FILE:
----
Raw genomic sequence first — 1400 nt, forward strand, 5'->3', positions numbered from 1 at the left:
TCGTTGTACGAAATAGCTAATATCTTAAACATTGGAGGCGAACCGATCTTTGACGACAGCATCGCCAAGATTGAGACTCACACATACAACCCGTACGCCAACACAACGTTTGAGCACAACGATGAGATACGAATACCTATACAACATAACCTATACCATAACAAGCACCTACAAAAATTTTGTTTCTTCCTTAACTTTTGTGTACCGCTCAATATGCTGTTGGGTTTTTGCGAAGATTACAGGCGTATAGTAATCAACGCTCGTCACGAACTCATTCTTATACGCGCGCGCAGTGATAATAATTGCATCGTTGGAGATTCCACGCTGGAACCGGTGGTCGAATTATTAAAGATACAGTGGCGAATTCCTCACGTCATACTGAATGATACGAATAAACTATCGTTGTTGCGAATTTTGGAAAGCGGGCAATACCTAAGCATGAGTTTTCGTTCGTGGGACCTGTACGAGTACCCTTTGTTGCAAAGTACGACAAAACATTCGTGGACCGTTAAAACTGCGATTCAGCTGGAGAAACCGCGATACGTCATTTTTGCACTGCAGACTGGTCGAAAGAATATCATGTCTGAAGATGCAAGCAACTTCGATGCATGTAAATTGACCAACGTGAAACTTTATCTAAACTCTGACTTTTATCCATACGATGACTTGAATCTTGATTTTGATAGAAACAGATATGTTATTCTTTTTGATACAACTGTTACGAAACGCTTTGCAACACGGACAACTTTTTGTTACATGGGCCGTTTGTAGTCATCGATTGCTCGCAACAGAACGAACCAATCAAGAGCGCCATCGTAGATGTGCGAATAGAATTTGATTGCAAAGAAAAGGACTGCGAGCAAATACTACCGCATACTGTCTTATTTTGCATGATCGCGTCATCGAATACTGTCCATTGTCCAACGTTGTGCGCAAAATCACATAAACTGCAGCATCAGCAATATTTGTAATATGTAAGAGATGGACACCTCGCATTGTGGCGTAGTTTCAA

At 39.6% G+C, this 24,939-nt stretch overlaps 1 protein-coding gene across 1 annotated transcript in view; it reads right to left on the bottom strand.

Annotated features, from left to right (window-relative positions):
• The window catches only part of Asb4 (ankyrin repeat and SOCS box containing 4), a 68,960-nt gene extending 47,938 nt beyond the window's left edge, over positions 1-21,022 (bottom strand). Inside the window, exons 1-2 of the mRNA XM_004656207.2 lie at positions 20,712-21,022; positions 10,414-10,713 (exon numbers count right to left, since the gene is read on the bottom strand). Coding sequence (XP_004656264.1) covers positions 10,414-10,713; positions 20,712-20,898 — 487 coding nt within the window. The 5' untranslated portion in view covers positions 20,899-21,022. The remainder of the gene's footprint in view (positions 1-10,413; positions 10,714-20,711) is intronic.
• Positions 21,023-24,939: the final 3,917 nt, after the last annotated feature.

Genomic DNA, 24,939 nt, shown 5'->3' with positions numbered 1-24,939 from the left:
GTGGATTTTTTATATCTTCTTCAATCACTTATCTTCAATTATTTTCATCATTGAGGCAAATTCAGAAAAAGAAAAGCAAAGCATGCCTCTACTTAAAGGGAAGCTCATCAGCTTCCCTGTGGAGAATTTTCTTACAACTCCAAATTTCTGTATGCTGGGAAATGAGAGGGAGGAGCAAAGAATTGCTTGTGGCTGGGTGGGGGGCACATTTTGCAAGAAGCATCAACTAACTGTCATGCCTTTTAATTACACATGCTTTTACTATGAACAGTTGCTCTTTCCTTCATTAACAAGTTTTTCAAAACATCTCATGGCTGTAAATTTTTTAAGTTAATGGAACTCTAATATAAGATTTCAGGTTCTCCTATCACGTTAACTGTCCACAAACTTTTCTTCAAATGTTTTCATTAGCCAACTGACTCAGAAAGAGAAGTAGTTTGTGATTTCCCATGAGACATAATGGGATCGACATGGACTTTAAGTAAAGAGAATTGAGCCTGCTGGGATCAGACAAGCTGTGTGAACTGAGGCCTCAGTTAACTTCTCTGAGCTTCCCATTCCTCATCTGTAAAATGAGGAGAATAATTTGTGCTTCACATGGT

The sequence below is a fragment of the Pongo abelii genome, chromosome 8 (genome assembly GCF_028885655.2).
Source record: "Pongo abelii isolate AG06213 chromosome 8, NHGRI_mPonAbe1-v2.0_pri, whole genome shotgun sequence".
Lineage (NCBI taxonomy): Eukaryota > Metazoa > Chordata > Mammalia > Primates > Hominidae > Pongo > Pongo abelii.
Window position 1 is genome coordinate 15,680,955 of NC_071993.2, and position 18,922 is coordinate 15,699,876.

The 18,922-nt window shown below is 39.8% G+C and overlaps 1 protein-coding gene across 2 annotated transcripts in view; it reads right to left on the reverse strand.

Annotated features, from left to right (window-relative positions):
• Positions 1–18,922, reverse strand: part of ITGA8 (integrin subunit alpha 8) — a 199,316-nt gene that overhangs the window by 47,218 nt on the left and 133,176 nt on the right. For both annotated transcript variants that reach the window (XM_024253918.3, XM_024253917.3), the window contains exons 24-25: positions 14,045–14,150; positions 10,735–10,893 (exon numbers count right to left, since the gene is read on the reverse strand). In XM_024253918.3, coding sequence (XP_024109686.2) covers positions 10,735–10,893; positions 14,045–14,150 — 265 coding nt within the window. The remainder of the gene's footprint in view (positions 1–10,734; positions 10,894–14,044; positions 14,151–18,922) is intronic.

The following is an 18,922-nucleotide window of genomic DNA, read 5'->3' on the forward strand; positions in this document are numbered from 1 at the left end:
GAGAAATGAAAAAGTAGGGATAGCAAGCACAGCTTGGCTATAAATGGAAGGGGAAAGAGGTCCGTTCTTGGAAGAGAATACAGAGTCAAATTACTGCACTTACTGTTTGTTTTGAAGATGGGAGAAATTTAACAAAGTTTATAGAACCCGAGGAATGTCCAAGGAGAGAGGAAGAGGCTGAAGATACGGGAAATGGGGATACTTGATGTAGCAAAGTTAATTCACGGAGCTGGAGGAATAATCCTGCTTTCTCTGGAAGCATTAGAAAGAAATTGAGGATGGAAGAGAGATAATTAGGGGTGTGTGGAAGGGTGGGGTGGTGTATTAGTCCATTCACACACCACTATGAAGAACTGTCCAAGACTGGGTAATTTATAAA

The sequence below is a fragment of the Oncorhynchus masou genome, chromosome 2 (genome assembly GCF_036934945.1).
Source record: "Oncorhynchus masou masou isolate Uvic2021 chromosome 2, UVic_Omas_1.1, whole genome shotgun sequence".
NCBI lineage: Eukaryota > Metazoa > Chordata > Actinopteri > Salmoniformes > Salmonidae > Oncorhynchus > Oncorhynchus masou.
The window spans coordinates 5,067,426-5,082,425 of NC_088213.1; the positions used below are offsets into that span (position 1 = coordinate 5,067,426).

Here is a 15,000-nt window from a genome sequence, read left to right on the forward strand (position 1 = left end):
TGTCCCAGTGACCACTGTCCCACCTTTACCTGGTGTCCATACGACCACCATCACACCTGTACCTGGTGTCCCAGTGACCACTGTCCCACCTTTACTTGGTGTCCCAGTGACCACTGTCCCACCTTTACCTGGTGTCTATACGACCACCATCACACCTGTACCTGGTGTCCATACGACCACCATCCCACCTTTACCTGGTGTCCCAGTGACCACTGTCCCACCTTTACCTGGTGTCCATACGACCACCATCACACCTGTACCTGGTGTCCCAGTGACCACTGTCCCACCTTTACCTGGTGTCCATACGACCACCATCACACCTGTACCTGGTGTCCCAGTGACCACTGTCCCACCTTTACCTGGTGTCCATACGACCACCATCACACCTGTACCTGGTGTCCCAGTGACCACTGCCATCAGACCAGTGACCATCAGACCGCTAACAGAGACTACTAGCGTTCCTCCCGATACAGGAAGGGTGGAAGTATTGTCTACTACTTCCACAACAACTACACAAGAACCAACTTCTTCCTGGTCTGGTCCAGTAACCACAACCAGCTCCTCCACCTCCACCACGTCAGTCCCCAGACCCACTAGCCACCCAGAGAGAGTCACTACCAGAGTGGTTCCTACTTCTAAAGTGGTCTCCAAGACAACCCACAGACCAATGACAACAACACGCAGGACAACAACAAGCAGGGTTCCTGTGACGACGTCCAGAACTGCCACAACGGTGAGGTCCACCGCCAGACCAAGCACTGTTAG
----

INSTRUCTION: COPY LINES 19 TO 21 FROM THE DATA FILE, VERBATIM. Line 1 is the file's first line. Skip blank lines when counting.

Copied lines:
Source record: "Oncorhynchus masou masou isolate Uvic2021 chromosome 2, UVic_Omas_1.1, whole genome shotgun sequence".
NCBI lineage: Eukaryota > Metazoa > Chordata > Actinopteri > Salmoniformes > Salmonidae > Oncorhynchus > Oncorhynchus masou.
The window spans coordinates 5,067,426-5,082,425 of NC_088213.1; the positions used below are offsets into that span (position 1 = coordinate 5,067,426).